“June is important. It’s pretty beneficial to us,” Beacon head coach Brian Mahon said, “just to get the football mentality again and freshening their minds with our plays. There’s not as much teaching that has to be done once camp starts.”
Instead of teaching skills on Monday, just days before the opening kickoff, coaches use the preceding months to impart the fundamentals. With those basics behind them, teams will focus on their first opponent when Monday rolls around.
“We’re getting so much teaching in,” Keenan said, “so that once Aug. 18 comes up, we’re going to be refining and game-planning. When Aug. 18 comes, we’re preparing for Dover, our first game (on Sept. 6).”
Given the benefits of summer OTAs — be it the camaraderie, the team-building or the jump-start on the upcoming season — players said they don’t mind giving up a few hours a week if the sacrifice gives their team a competitive edge.
“Some kids make the decision to go out, spend their time over the summer hanging out with friends, going to parties and stuff,” said Alex Marinelli, who will be Roosevelt’s senior quarterback. “But if you love football enough — especially for us seniors, or even the juniors, sophomores and freshmen — high school football is a big deal. If you want to be successful and you want to make your family and your friends proud and your school proud, you’ll put in the time and the effort in the summer when you need to. That will turn into success in the season.”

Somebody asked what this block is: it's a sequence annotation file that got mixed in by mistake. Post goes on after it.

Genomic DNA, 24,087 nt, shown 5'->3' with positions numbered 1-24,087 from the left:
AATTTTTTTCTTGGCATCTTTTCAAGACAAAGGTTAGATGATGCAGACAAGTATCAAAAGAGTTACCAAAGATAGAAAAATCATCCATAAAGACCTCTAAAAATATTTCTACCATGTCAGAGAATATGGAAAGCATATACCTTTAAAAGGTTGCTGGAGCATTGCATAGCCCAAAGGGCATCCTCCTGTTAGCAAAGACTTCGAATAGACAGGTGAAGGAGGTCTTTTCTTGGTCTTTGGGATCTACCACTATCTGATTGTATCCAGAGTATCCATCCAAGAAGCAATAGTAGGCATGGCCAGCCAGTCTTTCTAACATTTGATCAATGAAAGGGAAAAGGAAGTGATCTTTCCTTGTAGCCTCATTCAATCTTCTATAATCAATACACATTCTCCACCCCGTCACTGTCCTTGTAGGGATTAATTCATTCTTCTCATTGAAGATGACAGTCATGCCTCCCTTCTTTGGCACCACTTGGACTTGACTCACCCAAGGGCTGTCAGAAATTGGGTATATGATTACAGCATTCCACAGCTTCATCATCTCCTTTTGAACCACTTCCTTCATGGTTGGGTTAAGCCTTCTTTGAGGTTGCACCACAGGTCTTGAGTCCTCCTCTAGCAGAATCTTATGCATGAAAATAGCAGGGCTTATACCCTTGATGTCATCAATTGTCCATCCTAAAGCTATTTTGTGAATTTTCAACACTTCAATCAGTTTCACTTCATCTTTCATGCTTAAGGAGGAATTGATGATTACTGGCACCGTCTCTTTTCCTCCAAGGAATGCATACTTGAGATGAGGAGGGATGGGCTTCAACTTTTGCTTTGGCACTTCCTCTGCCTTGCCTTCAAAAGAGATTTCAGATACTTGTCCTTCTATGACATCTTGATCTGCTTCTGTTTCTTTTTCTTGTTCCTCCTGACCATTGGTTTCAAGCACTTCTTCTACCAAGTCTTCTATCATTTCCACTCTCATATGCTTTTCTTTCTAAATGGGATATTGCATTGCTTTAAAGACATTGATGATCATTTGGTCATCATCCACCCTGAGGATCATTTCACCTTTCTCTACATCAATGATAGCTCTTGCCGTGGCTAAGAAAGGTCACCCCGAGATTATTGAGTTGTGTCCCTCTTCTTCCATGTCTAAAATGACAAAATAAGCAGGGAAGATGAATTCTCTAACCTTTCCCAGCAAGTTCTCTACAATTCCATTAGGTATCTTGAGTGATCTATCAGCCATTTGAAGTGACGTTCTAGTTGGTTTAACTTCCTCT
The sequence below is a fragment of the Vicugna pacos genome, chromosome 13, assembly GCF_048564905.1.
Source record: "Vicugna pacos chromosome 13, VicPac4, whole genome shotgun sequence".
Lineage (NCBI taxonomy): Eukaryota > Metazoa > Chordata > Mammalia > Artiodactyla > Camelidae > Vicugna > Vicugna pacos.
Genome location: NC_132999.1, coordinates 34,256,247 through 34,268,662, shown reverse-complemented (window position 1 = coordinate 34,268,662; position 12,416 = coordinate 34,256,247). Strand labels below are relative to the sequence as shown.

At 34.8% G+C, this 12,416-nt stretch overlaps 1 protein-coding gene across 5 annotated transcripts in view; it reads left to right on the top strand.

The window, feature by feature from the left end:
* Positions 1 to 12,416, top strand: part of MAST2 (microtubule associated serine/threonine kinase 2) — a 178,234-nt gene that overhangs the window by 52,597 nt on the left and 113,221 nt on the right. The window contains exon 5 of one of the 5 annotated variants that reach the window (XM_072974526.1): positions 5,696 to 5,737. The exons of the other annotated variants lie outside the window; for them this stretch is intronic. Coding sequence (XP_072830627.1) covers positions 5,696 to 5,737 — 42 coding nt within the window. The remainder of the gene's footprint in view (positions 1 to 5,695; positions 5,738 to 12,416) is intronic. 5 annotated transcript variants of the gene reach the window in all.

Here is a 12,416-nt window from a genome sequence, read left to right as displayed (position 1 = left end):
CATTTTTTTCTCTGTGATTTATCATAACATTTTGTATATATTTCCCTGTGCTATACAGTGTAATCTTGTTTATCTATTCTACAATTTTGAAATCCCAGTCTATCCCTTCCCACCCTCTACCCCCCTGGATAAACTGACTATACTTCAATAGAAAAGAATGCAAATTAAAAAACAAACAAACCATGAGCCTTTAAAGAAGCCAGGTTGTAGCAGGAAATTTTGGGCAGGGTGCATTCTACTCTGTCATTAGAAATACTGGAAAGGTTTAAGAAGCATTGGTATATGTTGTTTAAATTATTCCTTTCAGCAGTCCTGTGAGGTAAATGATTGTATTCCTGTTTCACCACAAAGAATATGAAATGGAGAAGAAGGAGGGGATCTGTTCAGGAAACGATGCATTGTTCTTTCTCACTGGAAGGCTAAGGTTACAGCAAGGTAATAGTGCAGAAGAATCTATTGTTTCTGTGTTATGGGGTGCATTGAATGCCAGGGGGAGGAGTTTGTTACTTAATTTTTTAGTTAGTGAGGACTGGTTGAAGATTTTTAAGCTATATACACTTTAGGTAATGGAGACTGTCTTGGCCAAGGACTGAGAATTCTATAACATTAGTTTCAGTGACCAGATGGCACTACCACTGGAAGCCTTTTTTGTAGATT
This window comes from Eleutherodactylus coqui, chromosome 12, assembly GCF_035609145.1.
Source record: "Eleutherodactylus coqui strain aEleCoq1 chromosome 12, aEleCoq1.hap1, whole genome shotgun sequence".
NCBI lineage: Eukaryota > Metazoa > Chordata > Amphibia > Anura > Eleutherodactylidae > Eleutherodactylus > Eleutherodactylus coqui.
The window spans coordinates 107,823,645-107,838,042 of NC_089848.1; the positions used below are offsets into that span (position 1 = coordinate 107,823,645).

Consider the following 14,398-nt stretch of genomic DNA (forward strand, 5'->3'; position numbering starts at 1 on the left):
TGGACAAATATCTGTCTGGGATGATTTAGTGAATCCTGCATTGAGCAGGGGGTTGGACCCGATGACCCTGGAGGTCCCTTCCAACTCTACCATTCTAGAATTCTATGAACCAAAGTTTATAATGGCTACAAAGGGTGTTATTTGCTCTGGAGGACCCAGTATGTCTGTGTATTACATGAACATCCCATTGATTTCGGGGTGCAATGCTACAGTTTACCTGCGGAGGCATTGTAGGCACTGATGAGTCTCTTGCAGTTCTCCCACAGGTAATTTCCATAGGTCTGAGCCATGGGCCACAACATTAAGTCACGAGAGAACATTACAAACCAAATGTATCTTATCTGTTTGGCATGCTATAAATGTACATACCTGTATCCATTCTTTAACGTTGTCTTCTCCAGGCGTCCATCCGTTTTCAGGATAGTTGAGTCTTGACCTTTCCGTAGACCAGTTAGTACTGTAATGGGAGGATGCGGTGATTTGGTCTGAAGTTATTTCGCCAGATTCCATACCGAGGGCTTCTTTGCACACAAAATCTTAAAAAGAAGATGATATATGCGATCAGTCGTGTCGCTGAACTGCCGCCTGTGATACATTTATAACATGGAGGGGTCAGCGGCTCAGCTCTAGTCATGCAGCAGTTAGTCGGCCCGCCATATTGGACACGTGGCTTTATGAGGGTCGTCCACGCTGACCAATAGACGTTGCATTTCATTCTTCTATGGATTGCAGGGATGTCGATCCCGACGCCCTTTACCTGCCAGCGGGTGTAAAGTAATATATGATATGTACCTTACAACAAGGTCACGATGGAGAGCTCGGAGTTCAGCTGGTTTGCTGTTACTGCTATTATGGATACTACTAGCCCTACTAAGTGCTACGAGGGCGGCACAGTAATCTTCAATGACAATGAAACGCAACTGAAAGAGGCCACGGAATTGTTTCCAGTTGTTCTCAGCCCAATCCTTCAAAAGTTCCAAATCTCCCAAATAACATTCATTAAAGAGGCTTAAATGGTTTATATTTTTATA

Coaches said the vast majority of their players attend the voluntary summer practices — “We’ve had between 90 and 100 percent of our kids participating almost every night,” Keenan said — and they said such dedication is a testament to the young men’s desire to be their best.
“I think it always boils down to one thing: They’re having fun,” DeMatteo said. “I don’t think you do anything, especially as an adolescent, unless you’re having fun; and we preach that to the kids. Football should be fun. Practice should be fun. Games should be an absolute blast. This is why kids remember it the rest of their lives into adulthood.